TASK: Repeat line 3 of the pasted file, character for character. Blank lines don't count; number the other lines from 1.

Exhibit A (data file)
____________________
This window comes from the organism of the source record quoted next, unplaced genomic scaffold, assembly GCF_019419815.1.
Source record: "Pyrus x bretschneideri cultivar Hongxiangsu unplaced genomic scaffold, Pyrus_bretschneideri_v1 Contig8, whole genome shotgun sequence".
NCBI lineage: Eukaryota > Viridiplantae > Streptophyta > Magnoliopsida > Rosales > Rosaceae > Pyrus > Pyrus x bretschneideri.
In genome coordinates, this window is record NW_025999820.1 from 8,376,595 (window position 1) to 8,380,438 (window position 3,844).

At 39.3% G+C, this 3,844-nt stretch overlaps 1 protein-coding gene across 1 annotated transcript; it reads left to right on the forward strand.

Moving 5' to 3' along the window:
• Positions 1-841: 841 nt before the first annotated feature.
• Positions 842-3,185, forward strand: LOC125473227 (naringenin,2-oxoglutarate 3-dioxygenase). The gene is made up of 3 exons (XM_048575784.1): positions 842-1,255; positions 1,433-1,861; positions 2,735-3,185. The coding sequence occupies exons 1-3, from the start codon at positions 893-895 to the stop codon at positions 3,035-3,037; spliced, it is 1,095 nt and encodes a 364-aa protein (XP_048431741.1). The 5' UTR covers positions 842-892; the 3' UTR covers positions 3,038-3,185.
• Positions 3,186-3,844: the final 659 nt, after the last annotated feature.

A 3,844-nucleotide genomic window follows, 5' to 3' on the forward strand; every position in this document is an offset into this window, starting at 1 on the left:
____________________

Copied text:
NCBI lineage: Eukaryota > Viridiplantae > Streptophyta > Magnoliopsida > Rosales > Rosaceae > Pyrus > Pyrus x bretschneideri.